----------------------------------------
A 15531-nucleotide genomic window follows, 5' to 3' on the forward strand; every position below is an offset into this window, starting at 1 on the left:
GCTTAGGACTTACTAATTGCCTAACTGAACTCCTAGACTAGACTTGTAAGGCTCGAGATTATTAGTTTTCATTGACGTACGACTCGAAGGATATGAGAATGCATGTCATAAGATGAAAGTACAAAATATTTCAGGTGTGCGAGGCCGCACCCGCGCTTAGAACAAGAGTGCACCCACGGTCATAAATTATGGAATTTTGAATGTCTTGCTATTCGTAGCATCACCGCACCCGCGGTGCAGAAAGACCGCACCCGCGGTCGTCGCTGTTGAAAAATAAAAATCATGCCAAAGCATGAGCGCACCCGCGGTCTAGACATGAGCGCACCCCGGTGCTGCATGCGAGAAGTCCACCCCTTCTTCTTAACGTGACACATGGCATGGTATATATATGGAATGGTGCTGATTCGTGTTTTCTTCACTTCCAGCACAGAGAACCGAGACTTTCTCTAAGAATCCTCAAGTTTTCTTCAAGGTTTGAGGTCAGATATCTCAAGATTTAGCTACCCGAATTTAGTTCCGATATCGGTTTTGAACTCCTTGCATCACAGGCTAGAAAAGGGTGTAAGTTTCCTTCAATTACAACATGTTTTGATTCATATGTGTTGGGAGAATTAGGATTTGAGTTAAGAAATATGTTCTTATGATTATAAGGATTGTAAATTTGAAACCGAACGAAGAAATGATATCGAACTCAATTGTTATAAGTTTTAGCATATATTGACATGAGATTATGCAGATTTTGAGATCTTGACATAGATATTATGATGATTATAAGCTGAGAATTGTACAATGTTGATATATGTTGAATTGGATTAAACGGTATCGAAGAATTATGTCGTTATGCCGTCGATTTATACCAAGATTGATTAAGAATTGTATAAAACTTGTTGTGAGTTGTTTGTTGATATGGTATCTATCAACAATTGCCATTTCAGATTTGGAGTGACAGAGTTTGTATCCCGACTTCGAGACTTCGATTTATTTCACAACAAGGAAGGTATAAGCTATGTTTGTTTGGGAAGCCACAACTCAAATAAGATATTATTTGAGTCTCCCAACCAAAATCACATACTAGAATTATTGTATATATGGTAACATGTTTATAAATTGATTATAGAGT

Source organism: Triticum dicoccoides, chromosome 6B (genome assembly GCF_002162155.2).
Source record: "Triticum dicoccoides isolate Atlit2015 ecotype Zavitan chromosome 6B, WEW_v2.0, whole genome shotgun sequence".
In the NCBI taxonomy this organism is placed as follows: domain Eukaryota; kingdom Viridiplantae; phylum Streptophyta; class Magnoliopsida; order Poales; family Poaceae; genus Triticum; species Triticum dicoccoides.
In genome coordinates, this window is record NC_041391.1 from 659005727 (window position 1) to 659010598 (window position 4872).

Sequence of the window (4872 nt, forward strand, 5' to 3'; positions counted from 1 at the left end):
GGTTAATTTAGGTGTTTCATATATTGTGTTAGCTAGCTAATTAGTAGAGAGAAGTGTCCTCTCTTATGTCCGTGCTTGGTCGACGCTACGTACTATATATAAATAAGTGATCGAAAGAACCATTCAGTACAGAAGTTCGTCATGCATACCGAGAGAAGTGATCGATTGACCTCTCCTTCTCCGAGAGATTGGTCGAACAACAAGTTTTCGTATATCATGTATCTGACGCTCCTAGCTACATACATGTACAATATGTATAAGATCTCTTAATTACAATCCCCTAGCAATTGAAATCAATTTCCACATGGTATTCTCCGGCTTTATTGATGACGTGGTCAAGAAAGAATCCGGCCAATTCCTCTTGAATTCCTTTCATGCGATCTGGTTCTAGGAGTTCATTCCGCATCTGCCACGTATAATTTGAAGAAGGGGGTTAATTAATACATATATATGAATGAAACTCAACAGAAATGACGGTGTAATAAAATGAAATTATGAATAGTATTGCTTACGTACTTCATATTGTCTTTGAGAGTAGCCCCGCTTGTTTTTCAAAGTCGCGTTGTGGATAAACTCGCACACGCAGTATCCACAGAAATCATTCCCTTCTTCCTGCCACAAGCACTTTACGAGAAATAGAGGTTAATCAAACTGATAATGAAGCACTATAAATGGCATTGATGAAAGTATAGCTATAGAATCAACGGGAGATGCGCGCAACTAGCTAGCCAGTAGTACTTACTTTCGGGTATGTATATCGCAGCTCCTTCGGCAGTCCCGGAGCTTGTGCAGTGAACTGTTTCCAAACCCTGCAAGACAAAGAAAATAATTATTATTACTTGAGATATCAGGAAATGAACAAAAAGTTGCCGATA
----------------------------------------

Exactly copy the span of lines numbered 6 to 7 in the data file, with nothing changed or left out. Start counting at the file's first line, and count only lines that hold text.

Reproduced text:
In genome coordinates, this window is record NC_041391.1 from 659005727 (window position 1) to 659010598 (window position 4872).

Sequence of the window (4872 nt, forward strand, 5' to 3'; positions counted from 1 at the left end):